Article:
5. Live a healthy lifestyle: Finally, living a healthy lifestyle can also help to reduce the symptoms of anxiety. Exercise, healthy eating, and getting enough sleep are all important for managing anxiety.

By following these tips, you can start to manage your anxiety and reduce the likelihood of having a panic attack.

How Can Family and Friends Help?

If you have panic disorder, it’s important to have the support of your family members and friends. Here are some things that they can do to help you:

Listen and Offer Support

One of the most important things that your family and friends can do is to listen to you and offer their support. It can be helpful to talk to them about your anxiety and how it’s affecting your life.

Educate Yourself About Panic Disorder

It’s also important for your family and friends to educate themselves about panic disorder. This way, they can better understand what you’re going through and how they can help you.

Encourage Treatment

If you’re working with a mental health professional to treat your panic disorder, it’s important for your family and friends to encourage you to stay in treatment. Treatment can be very effective in managing panic disorder, but it’s important to stick with it.

Offer Practical Help

Finally, your family and friends can also offer practical help. This may include helping you to stick to your treatment plan, offering to drive you to appointments, or just being there for you when you need them.

Support Groups for People with Panic Disorder

If you have panic disorder, you may also find it helpful to join a support group. Support groups provide a place for people with anxiety disorders to share their experiences and offer support to each other. There are a number of different types of support groups, such as online groups, in-person groups, and phone groups.


If you have panic disorder, there are a number of things that you can do to manage your anxiety. Remember to identify your triggers, learn relaxation techniques, challenge your negative thoughts, and seek professional help. Additionally, living a healthy lifestyle can also help to reduce the symptoms of anxiety. Finally, don’t forget to lean on your family and friends for support.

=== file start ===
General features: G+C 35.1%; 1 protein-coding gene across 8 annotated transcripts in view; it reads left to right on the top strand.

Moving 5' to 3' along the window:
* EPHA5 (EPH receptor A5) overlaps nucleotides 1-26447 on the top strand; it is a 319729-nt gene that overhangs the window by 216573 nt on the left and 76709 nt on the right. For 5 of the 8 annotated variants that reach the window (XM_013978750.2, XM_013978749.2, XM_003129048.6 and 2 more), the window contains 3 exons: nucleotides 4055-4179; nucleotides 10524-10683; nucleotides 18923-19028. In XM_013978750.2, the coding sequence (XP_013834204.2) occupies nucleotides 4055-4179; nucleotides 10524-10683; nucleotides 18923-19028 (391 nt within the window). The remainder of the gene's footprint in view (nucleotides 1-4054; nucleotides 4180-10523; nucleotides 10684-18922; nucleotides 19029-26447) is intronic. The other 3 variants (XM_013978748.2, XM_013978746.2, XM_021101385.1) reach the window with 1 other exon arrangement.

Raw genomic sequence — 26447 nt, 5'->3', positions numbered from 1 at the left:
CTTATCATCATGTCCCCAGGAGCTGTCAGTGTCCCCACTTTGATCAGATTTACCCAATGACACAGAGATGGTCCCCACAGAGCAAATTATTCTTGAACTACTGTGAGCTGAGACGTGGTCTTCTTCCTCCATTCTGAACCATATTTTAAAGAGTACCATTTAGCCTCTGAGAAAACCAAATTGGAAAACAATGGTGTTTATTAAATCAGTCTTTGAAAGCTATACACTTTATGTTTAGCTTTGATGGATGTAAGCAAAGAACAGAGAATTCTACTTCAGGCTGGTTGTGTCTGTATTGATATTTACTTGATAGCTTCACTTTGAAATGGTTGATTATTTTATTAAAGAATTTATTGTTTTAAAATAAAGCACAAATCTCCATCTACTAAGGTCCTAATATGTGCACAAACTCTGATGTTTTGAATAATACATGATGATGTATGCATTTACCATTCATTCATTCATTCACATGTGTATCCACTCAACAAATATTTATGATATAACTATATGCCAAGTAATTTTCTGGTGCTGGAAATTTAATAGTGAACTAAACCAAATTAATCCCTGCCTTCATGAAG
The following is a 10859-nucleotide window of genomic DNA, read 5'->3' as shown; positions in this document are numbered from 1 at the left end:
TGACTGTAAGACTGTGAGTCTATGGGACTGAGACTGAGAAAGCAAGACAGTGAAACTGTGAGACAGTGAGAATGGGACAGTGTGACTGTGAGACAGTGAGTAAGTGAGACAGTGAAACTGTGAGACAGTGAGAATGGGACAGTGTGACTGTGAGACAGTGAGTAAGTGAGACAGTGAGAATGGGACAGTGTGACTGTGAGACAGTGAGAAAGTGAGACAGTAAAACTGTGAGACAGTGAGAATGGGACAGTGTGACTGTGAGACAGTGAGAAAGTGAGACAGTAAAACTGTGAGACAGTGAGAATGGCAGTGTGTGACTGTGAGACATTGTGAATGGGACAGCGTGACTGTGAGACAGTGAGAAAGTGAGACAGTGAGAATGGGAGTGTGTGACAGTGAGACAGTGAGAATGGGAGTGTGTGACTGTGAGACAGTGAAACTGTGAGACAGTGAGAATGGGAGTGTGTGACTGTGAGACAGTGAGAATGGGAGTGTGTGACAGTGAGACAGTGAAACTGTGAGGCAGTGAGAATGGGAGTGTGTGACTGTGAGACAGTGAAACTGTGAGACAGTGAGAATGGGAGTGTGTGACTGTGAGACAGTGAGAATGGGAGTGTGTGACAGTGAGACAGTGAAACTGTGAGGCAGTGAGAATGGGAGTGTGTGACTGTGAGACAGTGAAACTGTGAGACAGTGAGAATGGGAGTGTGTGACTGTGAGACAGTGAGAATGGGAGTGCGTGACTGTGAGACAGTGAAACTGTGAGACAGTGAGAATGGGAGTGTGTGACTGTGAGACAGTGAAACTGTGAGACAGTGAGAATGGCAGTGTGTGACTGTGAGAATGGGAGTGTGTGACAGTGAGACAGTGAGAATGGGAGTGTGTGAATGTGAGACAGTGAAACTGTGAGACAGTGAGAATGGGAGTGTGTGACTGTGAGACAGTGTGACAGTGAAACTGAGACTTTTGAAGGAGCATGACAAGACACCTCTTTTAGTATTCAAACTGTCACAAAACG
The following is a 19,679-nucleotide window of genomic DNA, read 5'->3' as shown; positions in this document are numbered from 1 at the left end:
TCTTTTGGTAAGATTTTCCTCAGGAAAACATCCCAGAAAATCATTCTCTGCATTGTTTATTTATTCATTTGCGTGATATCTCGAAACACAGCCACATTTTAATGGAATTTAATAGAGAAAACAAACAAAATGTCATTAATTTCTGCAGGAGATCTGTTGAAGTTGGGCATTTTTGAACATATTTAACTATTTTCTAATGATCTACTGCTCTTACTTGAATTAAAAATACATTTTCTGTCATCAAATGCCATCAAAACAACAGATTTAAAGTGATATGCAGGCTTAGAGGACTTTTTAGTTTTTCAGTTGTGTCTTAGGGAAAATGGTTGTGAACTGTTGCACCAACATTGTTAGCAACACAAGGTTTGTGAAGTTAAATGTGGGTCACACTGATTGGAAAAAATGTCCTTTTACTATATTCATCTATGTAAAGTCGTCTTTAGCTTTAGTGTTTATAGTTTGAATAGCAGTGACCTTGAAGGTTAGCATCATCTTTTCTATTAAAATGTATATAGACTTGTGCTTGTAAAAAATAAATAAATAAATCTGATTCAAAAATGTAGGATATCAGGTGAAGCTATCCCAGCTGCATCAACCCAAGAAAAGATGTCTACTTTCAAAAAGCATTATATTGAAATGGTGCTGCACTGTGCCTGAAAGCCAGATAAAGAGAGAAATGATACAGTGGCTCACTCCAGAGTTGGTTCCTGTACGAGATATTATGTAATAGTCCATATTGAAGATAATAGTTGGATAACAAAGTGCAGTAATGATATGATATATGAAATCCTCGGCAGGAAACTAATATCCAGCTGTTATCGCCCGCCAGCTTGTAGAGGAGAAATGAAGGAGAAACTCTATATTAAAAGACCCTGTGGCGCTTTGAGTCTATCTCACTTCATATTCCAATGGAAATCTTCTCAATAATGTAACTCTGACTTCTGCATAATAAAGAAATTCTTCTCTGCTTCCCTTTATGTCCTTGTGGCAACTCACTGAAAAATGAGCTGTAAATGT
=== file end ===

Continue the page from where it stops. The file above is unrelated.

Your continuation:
FAQ – Panic Disorder: What to Know

What causes a panic disorder?

Panic disorder is a mental illness that causes people to experience sudden and repeated attacks of intense fear. These attacks can cause physical symptoms such as chest pain, shortness of breath, dizziness, trouble breathing, constant worry, sudden attacks, losing control, negative emotions, or abdominal pain.

How panic disorder is treated?

There are a variety of ways to treat panic disorder. One common approach is cognitive behavioral therapy, which helps people learn how to identify and manage the thoughts and feelings that lead to panic attacks. Another approach is medication, which can help reduce the symptoms of panic disorder. Some people also find self-help strategies helpful, such as relaxation techniques or breathing exercises.

What do panic disorders feel like?

For some people, the fear of having a panic attack can be even worse than the actual attack itself. This leads to what’s known as anticipatory anxiety, where a person becomes scared of feeling anxious or panicky thinking about their next panic attack and begins to avoid any situation that might trigger an attack or overwhelming fear. This can eventually lead to a restricted lifestyle and serious problems with daily functioning.